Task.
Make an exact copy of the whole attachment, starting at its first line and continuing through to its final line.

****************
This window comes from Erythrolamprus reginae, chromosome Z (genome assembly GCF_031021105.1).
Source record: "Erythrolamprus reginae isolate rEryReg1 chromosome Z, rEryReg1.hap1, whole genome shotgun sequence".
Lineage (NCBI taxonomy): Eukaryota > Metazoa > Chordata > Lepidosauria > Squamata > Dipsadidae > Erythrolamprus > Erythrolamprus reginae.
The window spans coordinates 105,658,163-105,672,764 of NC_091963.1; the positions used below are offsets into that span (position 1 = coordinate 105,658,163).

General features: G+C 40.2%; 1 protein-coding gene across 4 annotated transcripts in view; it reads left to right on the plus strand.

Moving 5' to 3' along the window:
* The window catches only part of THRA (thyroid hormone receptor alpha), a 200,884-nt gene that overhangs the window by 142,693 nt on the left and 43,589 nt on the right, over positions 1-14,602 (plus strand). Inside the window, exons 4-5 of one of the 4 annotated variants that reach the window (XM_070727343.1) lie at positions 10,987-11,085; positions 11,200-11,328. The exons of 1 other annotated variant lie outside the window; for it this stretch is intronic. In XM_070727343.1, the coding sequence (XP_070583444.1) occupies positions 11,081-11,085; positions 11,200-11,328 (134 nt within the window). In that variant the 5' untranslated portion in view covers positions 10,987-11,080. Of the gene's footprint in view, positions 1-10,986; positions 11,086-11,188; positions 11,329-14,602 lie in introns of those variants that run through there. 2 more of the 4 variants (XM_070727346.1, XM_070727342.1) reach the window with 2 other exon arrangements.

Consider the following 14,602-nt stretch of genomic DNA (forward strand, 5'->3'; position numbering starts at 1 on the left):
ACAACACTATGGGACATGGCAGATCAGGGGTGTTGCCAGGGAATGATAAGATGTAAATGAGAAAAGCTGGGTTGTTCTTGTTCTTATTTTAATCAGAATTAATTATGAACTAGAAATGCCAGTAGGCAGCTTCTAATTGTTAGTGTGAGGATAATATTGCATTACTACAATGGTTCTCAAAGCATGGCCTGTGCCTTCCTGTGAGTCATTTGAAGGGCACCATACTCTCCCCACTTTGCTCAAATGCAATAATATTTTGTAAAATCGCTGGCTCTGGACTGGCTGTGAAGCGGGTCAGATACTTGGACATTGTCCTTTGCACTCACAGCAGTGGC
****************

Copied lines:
This window comes from Erythrolamprus reginae, chromosome Z (genome assembly GCF_031021105.1).
Source record: "Erythrolamprus reginae isolate rEryReg1 chromosome Z, rEryReg1.hap1, whole genome shotgun sequence".
Lineage (NCBI taxonomy): Eukaryota > Metazoa > Chordata > Lepidosauria > Squamata > Dipsadidae > Erythrolamprus > Erythrolamprus reginae.
The window spans coordinates 105,658,163-105,672,764 of NC_091963.1; the positions used below are offsets into that span (position 1 = coordinate 105,658,163).

General features: G+C 40.2%; 1 protein-coding gene across 4 annotated transcripts in view; it reads left to right on the plus strand.

Moving 5' to 3' along the window:
* The window catches only part of THRA (thyroid hormone receptor alpha), a 200,884-nt gene that overhangs the window by 142,693 nt on the left and 43,589 nt on the right, over positions 1-14,602 (plus strand). Inside the window, exons 4-5 of one of the 4 annotated variants that reach the window (XM_070727343.1) lie at positions 10,987-11,085; positions 11,200-11,328. The exons of 1 other annotated variant lie outside the window; for it this stretch is intronic. In XM_070727343.1, the coding sequence (XP_070583444.1) occupies positions 11,081-11,085; positions 11,200-11,328 (134 nt within the window). In that variant the 5' untranslated portion in view covers positions 10,987-11,080. Of the gene's footprint in view, positions 1-10,986; positions 11,086-11,188; positions 11,329-14,602 lie in introns of those variants that run through there. 2 more of the 4 variants (XM_070727346.1, XM_070727342.1) reach the window with 2 other exon arrangements.

Consider the following 14,602-nt stretch of genomic DNA (forward strand, 5'->3'; position numbering starts at 1 on the left):
ACAACACTATGGGACATGGCAGATCAGGGGTGTTGCCAGGGAATGATAAGATGTAAATGAGAAAAGCTGGGTTGTTCTTGTTCTTATTTTAATCAGAATTAATTATGAACTAGAAATGCCAGTAGGCAGCTTCTAATTGTTAGTGTGAGGATAATATTGCATTACTACAATGGTTCTCAAAGCATGGCCTGTGCCTTCCTGTGAGTCATTTGAAGGGCACCATACTCTCCCCACTTTGCTCAAATGCAATAATATTTTGTAAAATCGCTGGCTCTGGACTGGCTGTGAAGCGGGTCAGATACTTGGACATTGTCCTTTGCACTCACAGCAGTGGC